Advocate will go into bat for victims of workplace bullies

ELTON SMALLMAN
Last updated 05:00 17/03/2014

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Victims of bullying: you now have an advocate.

Former Hamilton City Council staffer Allan Halse yesterday launched his new consultancy business to rid intimidation and harassment from the workplace.

Mr Halse set up CultureSafe NZ Ltd after he searched for assistance for victims of workplace bullying but found there was no help.

"There aren't people that look after people who have employment issues of a workplace bullying nature.

"There's just no agencies out there," he said.

The former union delegate and outspoken employee was sacked from Hamilton City Council in January for a series of breaches but challenged the decision and settled after two days of mediation.

He went from an employee to an employee under fire which opened his eyes to the need in the community for the service.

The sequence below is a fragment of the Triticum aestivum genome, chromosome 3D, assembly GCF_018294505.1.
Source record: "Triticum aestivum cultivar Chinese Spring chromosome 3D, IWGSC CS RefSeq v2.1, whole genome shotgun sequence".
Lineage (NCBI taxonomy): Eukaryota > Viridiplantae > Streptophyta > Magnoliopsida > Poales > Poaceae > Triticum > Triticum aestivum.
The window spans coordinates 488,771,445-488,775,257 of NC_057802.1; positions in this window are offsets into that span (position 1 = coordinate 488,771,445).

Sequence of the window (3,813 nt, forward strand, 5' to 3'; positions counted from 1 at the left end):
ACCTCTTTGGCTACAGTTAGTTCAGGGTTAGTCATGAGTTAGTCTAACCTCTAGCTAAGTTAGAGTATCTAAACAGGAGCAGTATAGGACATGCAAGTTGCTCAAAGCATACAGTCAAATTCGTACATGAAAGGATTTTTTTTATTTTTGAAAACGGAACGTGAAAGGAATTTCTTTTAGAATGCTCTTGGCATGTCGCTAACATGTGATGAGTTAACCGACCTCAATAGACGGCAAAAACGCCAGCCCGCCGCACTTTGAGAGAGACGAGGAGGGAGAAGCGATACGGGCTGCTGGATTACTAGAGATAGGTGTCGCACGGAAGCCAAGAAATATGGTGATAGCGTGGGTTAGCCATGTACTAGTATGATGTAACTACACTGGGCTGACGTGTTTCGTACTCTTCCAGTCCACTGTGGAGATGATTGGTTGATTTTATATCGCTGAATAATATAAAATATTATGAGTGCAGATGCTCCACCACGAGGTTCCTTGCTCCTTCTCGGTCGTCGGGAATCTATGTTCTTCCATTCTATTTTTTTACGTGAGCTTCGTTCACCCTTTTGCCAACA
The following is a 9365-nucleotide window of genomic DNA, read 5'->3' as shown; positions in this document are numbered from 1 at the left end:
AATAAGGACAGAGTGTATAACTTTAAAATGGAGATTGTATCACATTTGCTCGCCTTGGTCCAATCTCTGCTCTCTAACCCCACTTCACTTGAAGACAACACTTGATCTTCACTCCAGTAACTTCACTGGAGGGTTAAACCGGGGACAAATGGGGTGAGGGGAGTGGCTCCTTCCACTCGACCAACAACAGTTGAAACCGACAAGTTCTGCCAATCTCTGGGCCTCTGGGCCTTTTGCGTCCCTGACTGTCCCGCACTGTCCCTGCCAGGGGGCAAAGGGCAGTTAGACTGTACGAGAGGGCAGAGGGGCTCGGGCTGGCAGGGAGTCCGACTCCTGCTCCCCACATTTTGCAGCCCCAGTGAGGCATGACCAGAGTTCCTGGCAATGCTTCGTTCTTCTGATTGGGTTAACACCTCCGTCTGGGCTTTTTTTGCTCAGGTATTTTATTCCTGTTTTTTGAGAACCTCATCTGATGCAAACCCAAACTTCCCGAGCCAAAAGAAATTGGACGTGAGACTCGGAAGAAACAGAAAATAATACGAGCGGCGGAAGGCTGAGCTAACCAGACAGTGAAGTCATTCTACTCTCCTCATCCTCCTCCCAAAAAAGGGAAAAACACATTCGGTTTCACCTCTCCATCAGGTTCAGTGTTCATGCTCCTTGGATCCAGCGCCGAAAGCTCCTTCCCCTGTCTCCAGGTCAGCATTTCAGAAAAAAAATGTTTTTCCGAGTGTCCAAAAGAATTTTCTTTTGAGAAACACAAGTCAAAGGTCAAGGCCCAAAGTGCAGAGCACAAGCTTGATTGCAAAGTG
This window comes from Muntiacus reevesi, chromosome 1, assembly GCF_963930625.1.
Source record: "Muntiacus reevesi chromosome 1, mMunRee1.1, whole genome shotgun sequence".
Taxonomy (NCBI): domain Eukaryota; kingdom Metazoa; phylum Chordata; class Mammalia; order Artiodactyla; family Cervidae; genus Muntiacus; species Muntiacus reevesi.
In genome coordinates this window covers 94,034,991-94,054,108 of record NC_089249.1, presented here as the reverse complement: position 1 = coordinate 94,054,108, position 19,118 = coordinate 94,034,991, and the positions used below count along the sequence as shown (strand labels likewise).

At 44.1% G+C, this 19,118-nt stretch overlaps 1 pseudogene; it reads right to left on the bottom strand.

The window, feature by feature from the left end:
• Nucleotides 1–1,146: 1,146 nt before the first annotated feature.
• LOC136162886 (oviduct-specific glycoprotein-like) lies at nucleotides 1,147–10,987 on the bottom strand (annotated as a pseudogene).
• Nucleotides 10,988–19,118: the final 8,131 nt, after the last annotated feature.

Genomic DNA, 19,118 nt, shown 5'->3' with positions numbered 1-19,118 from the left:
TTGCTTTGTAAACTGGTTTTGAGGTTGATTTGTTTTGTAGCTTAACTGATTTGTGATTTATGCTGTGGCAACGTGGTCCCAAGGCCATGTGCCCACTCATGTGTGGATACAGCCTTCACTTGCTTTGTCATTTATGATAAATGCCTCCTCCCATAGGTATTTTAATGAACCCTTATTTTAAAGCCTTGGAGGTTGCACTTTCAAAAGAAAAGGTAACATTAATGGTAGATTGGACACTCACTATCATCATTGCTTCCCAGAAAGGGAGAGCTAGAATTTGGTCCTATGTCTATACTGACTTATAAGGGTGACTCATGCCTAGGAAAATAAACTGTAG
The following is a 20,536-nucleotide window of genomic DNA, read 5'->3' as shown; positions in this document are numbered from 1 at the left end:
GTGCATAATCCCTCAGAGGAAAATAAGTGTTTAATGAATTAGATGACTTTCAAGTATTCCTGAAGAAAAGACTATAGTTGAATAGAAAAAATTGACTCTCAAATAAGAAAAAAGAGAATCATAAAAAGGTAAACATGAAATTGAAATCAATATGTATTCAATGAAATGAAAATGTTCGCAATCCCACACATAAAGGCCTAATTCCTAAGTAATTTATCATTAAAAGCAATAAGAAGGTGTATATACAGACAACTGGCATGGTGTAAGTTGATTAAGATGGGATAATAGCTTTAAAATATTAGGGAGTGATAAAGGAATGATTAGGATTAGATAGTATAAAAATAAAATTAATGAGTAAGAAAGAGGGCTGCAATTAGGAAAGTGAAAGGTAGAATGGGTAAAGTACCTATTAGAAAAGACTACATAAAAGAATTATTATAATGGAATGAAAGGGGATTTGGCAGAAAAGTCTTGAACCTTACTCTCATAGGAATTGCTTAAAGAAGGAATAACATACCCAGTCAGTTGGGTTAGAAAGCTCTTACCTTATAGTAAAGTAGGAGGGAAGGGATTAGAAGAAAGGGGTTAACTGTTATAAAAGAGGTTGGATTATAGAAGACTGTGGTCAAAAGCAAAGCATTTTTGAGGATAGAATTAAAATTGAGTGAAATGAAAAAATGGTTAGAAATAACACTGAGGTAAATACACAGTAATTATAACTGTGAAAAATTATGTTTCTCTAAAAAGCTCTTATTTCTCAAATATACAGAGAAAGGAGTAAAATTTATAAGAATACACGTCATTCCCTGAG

He's since fielded numerous calls and has been stopped in the street with messages of support.

Mr Halse has "about 10 clients" on his books and has partnered with Hamilton litigation and disputes specialists Whitfield Braun.

"It's groundbreaking stuff and quite exciting but a little bit scary in that if it takes off it means that I'm going to have to put resources in place."

WorkSafe New Zealand launched a set of guidelines in February to encourage people to take steps against workplace bullying but Mr Halse believed it lacked accountability.

"They haven't looked at anything punitive," he said.

"It's a carrot and a stick thing, unless there is a stick, bad employers aren't going to change what they are doing."

Private businesses were more likely to create safe workplaces because productivity depended on it and publicly funded organisations needed support, Mr Halse said.

"Some of the bigger organisations, ones like DHBs and some of the bigger ones, they are more likely to end up with problems than privately owned companies," he said.

"If you are going to want it to be profitable, you are going to look after your staff.

"That's pretty much what it comes down to."

Bullying culture and bullies needed to be identified and held to account and he said nothing would change in a workplace until the issue was taken seriously, he said. elton.smallman@waikatotimes.co.nz

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- Waikato Times

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